Anger mediates the relationship between posttraumatic stress disorder and suicidal ideation in veterans.
BACKGROUND: Theoretical models and cross-sectional empirical studies of suicide indicate that anger is a factor that may help explain the association between posttraumatic stress disorder (PTSD) and suicide, but to date no longitudinal studies have examined this relationship. The current study used longitudinal data to examine whether changes in anger mediated the association between changes in PTSD symptomatology and suicidal ideation (SI). METHODS: Post 9/11-era veterans (N = 298) were assessed at baseline, 6-months, and 12-month time points on PTSD symptoms, anger, and SI. Analyses covaried for age, sex, and depressive symptoms. Multilevel structural equation modeling was used to examine the three waves of data. RESULTS: The effect of change in PTSD symptoms on SI was reduced from B = 0.02 (p = .008) to B = -0.01 (p = .67) when change in anger was added to the model. Moreover, the indirect effect of changes in PTSD symptoms on suicidal ideation via changes in anger was significant, B = 0.02, p = .034. The model explained 31.1% of the within-person variance in SI. LIMITATIONS: Focus on predicting SI rather than suicidal behavior. Sample was primarily male. CONCLUSIONS: Findings suggest that the association between PTSD and SI is accounted for, in part, by anger. This study further highlights the importance of anger as a risk factor for veteran suicide. Additional research on clinical interventions to reduce anger among veterans with PTSD may be useful in reducing suicide risk.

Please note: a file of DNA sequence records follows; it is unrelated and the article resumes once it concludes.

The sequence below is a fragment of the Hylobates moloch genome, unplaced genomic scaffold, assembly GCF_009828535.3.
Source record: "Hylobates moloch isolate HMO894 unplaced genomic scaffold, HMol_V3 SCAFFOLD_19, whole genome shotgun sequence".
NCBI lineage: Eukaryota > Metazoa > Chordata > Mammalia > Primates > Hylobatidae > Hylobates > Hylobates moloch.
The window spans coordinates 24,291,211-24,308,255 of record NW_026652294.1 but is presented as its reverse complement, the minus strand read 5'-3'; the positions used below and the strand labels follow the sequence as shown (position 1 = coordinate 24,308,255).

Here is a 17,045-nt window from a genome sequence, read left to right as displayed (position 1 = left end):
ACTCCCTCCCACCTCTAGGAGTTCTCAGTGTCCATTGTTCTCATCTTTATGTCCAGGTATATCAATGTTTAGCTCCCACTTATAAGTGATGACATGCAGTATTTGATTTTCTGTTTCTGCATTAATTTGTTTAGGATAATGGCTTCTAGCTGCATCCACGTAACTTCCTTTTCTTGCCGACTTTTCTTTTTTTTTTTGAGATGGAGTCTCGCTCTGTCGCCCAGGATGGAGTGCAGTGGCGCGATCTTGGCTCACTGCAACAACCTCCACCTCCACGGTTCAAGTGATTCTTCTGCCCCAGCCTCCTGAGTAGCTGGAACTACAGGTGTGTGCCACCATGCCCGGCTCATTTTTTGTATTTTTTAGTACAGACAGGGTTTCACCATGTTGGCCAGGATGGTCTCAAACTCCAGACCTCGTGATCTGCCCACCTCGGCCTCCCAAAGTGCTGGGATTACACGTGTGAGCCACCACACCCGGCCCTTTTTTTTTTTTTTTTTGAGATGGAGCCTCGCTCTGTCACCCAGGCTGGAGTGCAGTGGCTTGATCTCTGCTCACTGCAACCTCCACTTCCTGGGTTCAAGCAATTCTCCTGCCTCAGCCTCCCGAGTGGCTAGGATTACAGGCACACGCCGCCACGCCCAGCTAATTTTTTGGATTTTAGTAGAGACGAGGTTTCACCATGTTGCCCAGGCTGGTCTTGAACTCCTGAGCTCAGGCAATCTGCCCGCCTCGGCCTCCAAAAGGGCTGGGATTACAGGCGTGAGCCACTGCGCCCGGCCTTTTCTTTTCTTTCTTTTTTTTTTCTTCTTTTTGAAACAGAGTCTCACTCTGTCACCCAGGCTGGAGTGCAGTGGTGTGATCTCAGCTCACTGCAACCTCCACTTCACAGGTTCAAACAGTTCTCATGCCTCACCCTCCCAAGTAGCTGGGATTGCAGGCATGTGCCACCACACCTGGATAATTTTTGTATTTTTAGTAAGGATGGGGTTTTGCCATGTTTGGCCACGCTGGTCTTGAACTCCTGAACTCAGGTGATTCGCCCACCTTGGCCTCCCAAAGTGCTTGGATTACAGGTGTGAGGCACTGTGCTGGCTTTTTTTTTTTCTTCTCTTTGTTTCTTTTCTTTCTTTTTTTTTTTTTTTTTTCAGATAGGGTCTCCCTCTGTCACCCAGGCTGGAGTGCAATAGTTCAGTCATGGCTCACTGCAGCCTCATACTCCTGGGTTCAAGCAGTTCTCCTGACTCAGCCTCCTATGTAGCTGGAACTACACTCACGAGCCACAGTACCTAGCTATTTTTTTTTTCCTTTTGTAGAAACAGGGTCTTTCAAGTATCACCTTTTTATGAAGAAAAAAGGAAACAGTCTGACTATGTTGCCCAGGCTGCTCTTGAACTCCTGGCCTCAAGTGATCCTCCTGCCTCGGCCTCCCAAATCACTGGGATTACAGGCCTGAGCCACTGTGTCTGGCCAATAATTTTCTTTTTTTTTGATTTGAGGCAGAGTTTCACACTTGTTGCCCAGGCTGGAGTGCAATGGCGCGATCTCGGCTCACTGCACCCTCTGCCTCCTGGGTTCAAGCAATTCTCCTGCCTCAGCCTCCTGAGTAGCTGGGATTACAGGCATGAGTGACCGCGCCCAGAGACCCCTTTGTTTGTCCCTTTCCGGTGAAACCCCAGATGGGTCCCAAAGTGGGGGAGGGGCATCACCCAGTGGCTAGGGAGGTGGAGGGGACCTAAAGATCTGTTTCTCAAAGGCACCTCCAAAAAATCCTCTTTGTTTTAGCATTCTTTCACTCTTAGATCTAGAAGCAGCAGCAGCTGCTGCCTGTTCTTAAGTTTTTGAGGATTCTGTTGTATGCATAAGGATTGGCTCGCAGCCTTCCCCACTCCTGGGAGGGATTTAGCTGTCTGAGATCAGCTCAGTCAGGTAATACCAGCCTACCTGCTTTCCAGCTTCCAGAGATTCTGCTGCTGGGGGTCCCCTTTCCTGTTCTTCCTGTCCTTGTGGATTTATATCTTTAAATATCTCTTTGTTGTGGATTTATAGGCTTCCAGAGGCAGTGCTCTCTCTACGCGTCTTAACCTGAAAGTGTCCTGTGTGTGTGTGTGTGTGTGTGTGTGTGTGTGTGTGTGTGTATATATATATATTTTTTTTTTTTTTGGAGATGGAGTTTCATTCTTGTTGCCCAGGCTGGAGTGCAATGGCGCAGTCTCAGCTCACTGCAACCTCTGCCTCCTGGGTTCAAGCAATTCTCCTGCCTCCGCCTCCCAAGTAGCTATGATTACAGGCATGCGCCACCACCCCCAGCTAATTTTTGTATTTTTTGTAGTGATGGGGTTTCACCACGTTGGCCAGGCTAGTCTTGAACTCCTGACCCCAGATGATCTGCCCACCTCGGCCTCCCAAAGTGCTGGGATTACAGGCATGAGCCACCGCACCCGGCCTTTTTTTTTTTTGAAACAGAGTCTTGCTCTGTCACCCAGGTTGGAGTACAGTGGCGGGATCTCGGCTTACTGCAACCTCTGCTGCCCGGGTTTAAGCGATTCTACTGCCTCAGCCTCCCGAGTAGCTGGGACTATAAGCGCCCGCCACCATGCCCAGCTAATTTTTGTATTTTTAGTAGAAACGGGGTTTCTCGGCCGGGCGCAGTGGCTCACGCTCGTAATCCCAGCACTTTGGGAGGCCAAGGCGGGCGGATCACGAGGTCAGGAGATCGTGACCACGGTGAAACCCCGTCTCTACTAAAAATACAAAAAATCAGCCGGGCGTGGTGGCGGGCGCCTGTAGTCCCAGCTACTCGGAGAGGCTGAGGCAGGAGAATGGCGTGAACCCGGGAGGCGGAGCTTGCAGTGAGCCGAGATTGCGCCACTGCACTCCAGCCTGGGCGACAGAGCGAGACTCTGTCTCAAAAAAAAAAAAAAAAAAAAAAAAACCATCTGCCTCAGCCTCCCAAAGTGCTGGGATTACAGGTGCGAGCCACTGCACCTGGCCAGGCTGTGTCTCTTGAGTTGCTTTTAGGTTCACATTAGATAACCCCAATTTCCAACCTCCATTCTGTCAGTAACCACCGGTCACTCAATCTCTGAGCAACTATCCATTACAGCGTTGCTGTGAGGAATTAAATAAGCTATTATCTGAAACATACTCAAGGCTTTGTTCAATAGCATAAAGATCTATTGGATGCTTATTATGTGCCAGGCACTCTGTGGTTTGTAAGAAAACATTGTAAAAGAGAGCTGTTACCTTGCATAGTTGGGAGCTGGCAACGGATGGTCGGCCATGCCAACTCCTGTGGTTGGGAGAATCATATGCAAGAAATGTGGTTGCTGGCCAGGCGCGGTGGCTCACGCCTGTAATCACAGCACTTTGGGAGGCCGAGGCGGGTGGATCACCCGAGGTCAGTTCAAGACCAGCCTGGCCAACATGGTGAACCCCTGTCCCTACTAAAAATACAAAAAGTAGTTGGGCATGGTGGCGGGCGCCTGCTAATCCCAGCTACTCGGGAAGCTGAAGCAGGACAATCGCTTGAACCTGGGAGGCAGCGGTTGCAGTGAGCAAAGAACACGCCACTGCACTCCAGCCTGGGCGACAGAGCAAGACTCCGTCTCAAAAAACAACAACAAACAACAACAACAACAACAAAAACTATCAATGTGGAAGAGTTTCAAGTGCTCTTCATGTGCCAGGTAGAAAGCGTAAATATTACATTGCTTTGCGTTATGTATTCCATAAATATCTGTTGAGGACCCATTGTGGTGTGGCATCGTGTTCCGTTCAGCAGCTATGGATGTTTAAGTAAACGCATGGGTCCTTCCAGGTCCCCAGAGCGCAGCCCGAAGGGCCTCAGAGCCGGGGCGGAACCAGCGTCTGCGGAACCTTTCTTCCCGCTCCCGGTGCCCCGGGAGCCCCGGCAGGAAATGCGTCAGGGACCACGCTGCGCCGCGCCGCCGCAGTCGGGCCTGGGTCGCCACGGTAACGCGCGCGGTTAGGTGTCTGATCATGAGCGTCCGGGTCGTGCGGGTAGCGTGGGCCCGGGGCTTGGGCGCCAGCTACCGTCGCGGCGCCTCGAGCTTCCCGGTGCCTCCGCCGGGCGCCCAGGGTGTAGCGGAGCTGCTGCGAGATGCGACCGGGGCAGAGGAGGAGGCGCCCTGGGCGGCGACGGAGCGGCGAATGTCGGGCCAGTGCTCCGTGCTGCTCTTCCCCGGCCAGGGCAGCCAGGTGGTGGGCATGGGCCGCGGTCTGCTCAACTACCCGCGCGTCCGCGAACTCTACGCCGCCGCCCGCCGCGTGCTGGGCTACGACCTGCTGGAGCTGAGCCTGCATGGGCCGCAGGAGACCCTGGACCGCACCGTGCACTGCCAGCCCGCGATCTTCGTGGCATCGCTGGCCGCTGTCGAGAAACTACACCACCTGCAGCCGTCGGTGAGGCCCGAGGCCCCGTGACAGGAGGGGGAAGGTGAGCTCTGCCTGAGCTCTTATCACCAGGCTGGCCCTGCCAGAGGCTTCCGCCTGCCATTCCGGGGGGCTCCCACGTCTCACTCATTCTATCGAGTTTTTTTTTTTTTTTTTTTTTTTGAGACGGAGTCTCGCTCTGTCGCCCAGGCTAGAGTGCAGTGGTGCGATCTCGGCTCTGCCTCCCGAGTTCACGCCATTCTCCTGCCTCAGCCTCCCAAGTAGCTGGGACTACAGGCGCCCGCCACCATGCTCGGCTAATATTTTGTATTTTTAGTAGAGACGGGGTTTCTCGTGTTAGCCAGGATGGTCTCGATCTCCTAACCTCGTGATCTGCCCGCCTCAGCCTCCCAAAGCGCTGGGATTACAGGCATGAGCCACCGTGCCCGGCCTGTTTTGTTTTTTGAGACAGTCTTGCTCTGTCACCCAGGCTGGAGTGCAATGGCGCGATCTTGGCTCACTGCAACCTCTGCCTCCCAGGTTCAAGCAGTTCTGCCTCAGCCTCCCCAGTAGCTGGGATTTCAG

Dillon, KH; Van Voorhees, EE; Dennis, PA; Glenn, JJ; Wilks, CR; Morland, LA; Beckham, JC; Elbogen, EB
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